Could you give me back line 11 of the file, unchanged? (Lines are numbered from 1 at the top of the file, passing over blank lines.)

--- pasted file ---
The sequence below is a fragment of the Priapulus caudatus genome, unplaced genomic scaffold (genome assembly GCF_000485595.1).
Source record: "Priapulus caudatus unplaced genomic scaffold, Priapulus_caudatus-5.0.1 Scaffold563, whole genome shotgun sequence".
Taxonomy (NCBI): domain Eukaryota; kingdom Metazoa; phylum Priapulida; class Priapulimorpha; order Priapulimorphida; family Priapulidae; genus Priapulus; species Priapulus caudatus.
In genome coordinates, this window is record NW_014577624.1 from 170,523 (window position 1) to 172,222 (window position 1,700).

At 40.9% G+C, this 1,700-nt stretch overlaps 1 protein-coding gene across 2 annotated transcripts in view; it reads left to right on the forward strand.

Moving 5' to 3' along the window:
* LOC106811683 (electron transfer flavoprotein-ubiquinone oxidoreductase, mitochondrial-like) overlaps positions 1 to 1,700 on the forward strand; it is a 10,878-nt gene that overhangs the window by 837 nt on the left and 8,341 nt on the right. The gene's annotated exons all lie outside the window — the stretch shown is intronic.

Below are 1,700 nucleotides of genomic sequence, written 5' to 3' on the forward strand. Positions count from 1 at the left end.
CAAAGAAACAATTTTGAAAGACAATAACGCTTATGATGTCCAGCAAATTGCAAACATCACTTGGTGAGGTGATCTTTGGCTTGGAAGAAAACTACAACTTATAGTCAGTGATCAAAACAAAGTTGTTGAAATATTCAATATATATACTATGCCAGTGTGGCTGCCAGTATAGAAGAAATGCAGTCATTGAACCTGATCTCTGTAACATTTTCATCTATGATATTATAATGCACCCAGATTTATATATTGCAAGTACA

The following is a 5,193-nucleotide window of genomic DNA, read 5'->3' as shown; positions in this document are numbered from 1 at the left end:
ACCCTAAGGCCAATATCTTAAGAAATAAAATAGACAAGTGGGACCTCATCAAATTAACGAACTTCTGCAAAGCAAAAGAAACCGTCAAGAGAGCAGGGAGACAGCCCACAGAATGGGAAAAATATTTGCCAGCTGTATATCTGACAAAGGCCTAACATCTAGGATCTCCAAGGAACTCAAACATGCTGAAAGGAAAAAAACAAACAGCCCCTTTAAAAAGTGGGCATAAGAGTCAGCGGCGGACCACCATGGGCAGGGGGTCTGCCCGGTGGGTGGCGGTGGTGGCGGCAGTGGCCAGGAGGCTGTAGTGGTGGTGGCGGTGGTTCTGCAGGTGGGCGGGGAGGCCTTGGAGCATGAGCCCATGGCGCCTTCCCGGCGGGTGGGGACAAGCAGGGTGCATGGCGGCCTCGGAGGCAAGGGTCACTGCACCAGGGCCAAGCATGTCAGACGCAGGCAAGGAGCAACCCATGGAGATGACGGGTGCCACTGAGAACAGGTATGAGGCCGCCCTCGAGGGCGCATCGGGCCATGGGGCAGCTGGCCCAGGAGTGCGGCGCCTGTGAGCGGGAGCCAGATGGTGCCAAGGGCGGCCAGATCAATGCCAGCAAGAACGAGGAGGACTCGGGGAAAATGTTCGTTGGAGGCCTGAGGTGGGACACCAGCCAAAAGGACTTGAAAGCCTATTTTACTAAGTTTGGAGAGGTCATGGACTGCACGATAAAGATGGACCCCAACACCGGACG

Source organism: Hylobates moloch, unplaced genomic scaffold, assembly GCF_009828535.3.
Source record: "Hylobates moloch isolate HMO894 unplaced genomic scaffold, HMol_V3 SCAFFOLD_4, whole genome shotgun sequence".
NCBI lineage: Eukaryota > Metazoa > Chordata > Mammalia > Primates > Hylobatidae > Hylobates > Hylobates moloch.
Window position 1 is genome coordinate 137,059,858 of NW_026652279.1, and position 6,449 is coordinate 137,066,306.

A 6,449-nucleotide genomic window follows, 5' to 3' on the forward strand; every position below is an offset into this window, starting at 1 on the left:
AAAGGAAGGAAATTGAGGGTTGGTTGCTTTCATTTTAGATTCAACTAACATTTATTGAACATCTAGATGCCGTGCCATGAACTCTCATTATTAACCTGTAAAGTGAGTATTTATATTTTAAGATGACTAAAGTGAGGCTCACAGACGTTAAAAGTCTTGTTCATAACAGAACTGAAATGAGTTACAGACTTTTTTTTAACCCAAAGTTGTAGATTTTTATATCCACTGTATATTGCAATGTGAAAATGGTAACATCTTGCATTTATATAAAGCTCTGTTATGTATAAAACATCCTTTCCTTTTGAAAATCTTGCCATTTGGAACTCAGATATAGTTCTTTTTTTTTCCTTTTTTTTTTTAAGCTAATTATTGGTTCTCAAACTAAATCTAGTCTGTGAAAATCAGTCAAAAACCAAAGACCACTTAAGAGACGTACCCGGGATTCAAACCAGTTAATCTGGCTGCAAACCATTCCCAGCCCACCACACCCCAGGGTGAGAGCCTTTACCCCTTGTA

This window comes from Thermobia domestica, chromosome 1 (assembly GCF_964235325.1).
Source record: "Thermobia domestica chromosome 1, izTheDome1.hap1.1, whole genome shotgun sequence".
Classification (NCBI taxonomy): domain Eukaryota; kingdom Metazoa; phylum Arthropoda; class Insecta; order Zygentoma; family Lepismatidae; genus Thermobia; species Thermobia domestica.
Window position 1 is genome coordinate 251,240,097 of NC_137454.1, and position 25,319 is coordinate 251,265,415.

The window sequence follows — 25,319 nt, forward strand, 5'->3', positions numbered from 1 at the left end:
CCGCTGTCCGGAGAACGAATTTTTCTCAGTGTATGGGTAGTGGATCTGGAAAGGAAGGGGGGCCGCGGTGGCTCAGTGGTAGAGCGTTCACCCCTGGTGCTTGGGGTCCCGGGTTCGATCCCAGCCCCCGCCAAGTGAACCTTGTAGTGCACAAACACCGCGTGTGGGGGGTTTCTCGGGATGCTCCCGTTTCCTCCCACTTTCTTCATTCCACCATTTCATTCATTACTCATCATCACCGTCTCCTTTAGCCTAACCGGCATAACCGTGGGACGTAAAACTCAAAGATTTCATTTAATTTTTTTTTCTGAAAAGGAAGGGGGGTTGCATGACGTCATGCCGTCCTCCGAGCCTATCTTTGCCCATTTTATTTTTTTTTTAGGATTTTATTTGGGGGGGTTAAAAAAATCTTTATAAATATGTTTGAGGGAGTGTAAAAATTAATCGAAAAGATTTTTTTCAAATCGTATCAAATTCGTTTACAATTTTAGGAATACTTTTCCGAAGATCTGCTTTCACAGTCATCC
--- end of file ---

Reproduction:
ACCCTAAGGCCAATATCTTAAGAAATAAAATAGACAAGTGGGACCTCATCAAATTAACGAACTTCTGCAAAGCAAAAGAAACCGTCAAGAGAGCAGGGAGACAGCCCACAGAATGGGAAAAATATTTGCCAGCTGTATATCTGACAAAGGCCTAACATCTAGGATCTCCAAGGAACTCAAACATGCTGAAAGGAAAAAAACAAACAGCCCCTTTAAAAAGTGGGCATAAGAGTCAGCGGCGGACCACCATGGGCAGGGGGTCTGCCCGGTGGGTGGCGGTGGTGGCGGCAGTGGCCAGGAGGCTGTAGTGGTGGTGGCGGTGGTTCTGCAGGTGGGCGGGGAGGCCTTGGAGCATGAGCCCATGGCGCCTTCCCGGCGGGTGGGGACAAGCAGGGTGCATGGCGGCCTCGGAGGCAAGGGTCACTGCACCAGGGCCAAGCATGTCAGACGCAGGCAAGGAGCAACCCATGGAGATGACGGGTGCCACTGAGAACAGGTATGAGGCCGCCCTCGAGGGCGCATCGGGCCATGGGGCAGCTGGCCCAGGAGTGCGGCGCCTGTGAGCGGGAGCCAGATGGTGCCAAGGGCGGCCAGATCAATGCCAGCAAGAACGAGGAGGACTCGGGGAAAATGTTCGTTGGAGGCCTGAGGTGGGACACCAGCCAAAAGGACTTGAAAGCCTATTTTACTAAGTTTGGAGAGGTCATGGACTGCACGATAAAGATGGACCCCAACACCGGACG